Software advances will amplify the power of 3D printing. Additive manufacturing is a highly digital process. In fact, a key benefit of 3D printing is that it allows to modify the design of a component by simply changing the digital blueprint—massively accelerating the cycle of design-prototype-test-production. But software plays a much bigger role in additive manufacturing: Essentium already uses software to check materials and production protocols, such as extrusion temperature, so that the parts produced can be certified, protecting against counterfeiting. Markforged has developed a cloud-based solution that allows products and parts to be designed in one location and immediately produced thousands of miles away, so that different manufacturing facilities in the same company can access the same blueprint in real time. In 2020, expect additive manufacturing to develop new software solutions to bolster IP security, remote collaboration, and manufacturing precision.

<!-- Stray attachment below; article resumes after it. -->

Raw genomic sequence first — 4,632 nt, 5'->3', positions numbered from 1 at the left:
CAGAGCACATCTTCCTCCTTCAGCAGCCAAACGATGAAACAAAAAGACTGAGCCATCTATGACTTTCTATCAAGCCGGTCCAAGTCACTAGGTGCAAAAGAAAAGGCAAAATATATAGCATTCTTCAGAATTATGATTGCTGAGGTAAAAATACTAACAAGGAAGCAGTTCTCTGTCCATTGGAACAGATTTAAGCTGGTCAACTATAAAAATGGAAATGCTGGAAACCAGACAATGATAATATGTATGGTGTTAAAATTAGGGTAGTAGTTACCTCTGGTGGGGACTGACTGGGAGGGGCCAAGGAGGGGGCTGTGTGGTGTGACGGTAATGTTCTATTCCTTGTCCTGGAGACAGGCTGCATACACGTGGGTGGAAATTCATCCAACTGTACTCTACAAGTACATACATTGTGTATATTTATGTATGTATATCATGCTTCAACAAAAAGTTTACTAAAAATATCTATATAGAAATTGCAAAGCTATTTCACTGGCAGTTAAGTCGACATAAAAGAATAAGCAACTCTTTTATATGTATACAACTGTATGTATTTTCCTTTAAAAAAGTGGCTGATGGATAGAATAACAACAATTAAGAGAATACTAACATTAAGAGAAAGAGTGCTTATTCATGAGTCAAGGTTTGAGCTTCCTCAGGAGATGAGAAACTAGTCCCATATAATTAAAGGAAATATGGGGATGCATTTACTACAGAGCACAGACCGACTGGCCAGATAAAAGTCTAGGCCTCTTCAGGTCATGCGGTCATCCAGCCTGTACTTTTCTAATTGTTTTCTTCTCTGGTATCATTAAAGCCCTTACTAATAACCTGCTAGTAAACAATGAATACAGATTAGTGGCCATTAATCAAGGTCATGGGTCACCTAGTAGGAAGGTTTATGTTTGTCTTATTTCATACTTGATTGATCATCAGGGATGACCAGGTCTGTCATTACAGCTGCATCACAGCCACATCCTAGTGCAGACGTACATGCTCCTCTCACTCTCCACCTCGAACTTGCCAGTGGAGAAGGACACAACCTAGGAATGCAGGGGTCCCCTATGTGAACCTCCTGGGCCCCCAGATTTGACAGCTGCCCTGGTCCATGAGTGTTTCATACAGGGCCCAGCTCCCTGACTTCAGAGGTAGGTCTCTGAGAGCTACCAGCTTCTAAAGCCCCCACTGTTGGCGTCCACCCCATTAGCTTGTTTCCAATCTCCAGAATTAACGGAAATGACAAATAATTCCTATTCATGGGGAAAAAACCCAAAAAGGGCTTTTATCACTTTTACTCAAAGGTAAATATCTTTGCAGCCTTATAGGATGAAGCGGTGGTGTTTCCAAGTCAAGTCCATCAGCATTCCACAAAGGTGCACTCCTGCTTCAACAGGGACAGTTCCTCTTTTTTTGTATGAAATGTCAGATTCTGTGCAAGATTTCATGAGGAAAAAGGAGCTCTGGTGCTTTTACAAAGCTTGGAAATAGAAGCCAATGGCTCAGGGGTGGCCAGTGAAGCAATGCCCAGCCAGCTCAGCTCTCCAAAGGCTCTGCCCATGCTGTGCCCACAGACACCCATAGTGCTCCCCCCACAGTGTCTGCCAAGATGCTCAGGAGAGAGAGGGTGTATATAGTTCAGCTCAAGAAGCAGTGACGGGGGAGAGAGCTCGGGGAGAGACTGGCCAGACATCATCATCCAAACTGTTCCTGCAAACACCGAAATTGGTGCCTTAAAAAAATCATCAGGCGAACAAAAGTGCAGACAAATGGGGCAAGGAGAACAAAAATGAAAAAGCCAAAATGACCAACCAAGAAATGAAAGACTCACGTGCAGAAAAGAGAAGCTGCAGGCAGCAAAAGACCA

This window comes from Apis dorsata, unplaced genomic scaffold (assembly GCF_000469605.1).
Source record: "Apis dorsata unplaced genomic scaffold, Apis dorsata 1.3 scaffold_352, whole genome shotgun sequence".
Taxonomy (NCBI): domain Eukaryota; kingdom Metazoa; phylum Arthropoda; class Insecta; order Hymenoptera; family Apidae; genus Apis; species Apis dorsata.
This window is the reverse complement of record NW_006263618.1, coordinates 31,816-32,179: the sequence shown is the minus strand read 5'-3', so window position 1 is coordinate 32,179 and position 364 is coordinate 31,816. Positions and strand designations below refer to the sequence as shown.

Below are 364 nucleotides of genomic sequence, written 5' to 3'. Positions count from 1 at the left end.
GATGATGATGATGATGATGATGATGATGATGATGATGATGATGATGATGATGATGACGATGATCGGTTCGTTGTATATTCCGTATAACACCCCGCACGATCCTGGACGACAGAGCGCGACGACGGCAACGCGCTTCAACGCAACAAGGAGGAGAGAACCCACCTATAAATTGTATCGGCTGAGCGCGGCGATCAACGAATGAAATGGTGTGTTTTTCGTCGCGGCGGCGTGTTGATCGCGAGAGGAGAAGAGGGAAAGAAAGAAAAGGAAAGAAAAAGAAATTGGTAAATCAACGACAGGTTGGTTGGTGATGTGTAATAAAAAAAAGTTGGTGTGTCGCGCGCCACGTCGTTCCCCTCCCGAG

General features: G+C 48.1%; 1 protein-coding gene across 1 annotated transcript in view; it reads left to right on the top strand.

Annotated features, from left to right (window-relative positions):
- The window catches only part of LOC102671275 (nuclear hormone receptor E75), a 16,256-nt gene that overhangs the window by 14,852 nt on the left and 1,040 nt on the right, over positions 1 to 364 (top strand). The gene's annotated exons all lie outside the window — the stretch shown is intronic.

The 3D printing ecosystem will grow at a faster pace through an acceleration in partnerships and collaborations. It’s become evident that realizing the full potential of 3D printing requires the coming together of companies with different backgrounds and expertise, startups and large companies. We have mentioned above the collaboration between Impossible Objects and BASF, which highlights the synergy between additive manufacturing and the development of new materials. Equally important: the fact that 3D printing allows us to exploit new geometries challenges industrial designers to think differently, to reimagine products and components in brand new ways. AI can help, by powering generative design processes. But we also need new education and training programs to raise a new generation of industrial designers. Collaborations that cross the traditional expertise lines will accelerate this process. Meanwhile, collaborations on Manufacturing-as-a-Service platforms will enable a more efficient use of production capacity, giving manufacturers more flexible access to 3D printing capabilities.
In 2020, 3D printing will confirm its role as one of the most transformational and consequential technologies in the fourth industrial revolution.